Six days into 2021, rioters stormed the U.S. capitol to ‘take back the vote’ and attain justice for what they believed was a stolen election. Upon entering the Capitol “rioters had wielded bear spray, batons, pipes and fire extinguishers against officers.” Then on October 15, 2021, David Amess, a British Member of Parliament, held a constituency surgery for constituents to express their concerns when he was fatally stabbed. During the campaign trail this past summer, an anti-vaccine protester threw gravel at Prime Minister Trudeau, while other anti-vaccine protesters were following him and shouting Nazi references.
There is a definitive and alarming rise of right-wing populist rhetoric and violent actions both internationally and nationally. Perhaps more concerning is the normative belief that Canada’s multiculturalism policy will protect Canada from this threat to democracy. In today’s terms, sorry-not-sorry, but this is false.
For example, during the 2021 federal election, the People’s Party of Canada (PPC) founded by former Conservative MP Maxime Bernier led a campaign that supported the anti-vaccine movement and spouted populist beliefs.
While the PPC vehemently denies any and all accusations of racist rhetoric, their party is in favour of unrestricted free speech − this means repealing laws that prohibit hate speech. They further propose the reduction of immigration which coincides with their argument to repeal the Multiculturalism Act (because why would you need Multiculturalism when there are no more immigrants seems to be the argument − right?). With what seems to be a campaign that follows the footsteps of the American GOP, the PPC positions themselves in “support for public access to military-grade weaponry.”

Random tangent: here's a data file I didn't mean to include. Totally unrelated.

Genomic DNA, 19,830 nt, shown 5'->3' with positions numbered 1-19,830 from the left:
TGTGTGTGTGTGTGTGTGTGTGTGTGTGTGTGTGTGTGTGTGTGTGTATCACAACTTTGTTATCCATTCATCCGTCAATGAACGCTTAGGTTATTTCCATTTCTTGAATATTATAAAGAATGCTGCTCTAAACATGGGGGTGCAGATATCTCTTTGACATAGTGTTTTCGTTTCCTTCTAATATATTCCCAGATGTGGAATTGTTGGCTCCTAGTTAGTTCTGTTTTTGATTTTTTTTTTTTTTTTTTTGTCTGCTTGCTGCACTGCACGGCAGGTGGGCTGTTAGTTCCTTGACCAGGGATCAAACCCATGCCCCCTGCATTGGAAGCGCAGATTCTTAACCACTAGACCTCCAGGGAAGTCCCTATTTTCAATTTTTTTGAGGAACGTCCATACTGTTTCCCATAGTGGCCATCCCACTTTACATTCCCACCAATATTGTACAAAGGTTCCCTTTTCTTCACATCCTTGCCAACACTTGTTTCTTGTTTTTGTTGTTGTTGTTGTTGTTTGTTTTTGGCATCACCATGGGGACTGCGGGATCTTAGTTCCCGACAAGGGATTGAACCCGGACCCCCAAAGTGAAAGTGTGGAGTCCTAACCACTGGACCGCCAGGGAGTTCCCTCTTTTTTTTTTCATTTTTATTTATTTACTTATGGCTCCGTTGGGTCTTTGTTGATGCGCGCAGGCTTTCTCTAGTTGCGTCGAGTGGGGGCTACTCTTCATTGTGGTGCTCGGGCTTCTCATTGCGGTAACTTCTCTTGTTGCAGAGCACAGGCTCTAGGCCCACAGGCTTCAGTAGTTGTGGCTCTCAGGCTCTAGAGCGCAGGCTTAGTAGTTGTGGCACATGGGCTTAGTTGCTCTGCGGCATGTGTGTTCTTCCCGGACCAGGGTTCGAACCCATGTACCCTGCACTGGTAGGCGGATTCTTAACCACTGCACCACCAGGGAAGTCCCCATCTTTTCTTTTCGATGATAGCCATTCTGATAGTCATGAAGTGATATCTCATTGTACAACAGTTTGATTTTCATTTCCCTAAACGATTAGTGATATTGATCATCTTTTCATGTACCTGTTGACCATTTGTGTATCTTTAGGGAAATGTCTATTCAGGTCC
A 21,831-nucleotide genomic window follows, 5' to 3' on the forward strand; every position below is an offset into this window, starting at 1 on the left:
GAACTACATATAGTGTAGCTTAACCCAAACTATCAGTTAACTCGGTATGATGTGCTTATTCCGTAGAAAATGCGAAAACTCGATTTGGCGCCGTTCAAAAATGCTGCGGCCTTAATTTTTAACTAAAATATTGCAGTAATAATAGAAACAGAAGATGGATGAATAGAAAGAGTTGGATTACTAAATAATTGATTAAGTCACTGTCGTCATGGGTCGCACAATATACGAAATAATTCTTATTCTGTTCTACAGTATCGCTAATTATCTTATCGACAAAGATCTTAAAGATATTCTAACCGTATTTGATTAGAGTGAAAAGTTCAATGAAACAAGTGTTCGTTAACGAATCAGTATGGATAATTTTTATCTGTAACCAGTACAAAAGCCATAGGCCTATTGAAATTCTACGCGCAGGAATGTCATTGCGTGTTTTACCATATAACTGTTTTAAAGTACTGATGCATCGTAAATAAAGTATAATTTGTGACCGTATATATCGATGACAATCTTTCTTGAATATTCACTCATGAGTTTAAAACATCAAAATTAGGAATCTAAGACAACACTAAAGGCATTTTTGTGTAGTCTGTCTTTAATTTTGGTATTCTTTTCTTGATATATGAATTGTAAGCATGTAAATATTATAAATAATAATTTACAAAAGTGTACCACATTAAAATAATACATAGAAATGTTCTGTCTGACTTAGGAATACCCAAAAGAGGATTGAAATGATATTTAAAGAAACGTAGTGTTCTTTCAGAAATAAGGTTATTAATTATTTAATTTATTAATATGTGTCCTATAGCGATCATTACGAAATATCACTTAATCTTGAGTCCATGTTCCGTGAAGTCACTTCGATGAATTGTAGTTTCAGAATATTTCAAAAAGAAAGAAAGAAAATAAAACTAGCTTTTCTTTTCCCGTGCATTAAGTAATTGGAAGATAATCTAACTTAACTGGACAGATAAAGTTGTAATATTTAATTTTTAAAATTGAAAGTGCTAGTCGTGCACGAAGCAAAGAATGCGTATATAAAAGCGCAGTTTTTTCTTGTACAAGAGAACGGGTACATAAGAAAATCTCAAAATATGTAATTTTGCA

In the U.S. where the situation of anti-vaxxers is worse, there have been violent attacks and stabbings against journalists and others as a by-product of anti-vaccine protests.
The anti-vaccine movement is so closely intertwined with white supremacy and extremism that through the guise of anti-vaccine distrust, these supporters have been allowed “to push increasingly extreme conspiracy theories targeting Jews, immigrants, health care workers, and others.”
Slowly, but surely, misinformation and the allowance of right-wing sentiment to proliferate has created an unnerving movement of people who distrust the government and have fundamentally misunderstood the meaning of democracy and freedom. All of this has coincided with catchy phrases and a complete loss of critical thinking.
With over 250 people charged with breaching the Capitol on January 6, the common thread that weaves amongst them is that the majority, if not all, were encouraged to storm the Capitol “by the falsehoods they had been reading online and in social media for months.” The inability to discern misinformation stems from a multitude of factors, with one being the inability to think critically. Here was a group of people − not who believed the election was stolen − but rather, who believed that they were protecting democracy and their freedom by storming the Capitol armed and guns blazing.